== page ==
A: The short answer to this is "many fewer rights than a tenant would" - but let's answer in more detail.

What is a lodger?
First, let's be clear about this. A lodger is someone who shares their landlord's main home, without having any exclusive access to any part of it. In practice, this means - for example - that the lodger should not be able to keep the landlord out of "their" room: if they can do that, say with a lock on the door, then they may be a tenant not a lodger, with all the extra rights that implies.

Sharing some living accomodation with your lodger helps the legal situation too: if this is the case, you won't need a court order if you ever need to evict your lodger. It doesn't need to be the whole property: for example, the landlord can have a private living room, but share the rest of the house with the lodger.


What rights does a lodger have?

The arrangement between a lodger and their landlord is much less formal than one between a tenant and a landlord. In most areas, it's really up to you what arrangements you want to make with your lodger. We'd always recommend having a written agreement with them, to cover not only things like when rent and bills should be paid, but notice periods when either party wants to end the agreement, and even practical considerations liking cleaning and overnight guests.

There's a lot to be said for communication. If you're sharing your own home with someone you don't really know well, it's important that both parties are able to be open about any issues that might arise. A formal "house meeting" once a month might sound excessive, but it beats leaving passive-aggressive notes on the fridge.

Setting expectations in advance is crucial too: if you don't want your lodger to bring overnight guests back, for example, then you need to spell that out clearly in advance. Likewise if you have an aversion to the smell of spicy food or expect them not to put packets of bacon in your vegetarian fridge. Most things can be solved by - well, acting like grown ups.


What if there are problems?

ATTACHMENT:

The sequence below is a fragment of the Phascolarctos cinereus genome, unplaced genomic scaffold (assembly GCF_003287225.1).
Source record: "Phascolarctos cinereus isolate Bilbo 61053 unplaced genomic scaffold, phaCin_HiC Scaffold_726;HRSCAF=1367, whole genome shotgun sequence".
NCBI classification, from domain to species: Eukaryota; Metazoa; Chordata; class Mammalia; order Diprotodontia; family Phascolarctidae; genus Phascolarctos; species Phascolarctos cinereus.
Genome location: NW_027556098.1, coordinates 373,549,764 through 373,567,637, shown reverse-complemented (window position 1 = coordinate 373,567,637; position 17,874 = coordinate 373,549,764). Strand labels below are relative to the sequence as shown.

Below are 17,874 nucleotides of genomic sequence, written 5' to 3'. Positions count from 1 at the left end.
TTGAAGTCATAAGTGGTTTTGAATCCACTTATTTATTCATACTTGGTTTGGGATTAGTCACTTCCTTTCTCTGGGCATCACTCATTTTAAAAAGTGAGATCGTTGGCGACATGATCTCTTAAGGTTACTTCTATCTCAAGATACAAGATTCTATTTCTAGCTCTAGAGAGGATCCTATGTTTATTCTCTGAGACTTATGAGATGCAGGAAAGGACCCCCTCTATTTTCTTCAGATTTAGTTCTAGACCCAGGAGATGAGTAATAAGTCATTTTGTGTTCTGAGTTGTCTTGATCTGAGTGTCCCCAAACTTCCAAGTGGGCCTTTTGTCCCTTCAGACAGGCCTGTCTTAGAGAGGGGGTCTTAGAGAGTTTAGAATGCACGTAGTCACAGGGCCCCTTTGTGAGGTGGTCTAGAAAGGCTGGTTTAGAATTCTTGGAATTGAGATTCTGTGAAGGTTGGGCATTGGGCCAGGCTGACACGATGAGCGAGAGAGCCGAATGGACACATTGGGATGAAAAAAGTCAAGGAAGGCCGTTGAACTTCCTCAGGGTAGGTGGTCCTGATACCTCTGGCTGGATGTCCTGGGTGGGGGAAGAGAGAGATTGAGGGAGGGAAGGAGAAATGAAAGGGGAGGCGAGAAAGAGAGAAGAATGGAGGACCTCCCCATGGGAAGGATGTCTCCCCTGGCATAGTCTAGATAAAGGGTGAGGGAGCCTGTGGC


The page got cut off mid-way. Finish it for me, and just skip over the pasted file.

As you've asked the question about rights though, I'm thinking things may have deteriorated beyond this point. If you want a lodger to leave your property, you have to give them "reasonable notice": it's safest to do this in writing. Normally this is at least 28 days, but in cases where there are serious problems - aggressive, violent or illegal behaviour, for example - you can give a shorter notice period.

If your lodger refuses to leave, a landlord may be able to evict them without a court order (see the Protection from Eviction Act 1977 1977, section 3). If the property has been the landlord's main residence for the whole of the lodger's stay, having given written notice to quit at least 28 days ago, you can refuse to let your lodger into the property (for example, by changing the locks while they are out). Your lodger will still be entitled to the return of all their possessions. This really is a last resort though, and should only be used when polite verbal and written requests to leave have repeatedly been ignored.

If you want to read up on more information regarding lodgers and their landlords, Tessa Shepperson's series of posts for Lodger Landlord covers just about everything you'll need to know.

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And remember, if you advertise for a new lodger in the papershop window, Who knows what you'll end up with...

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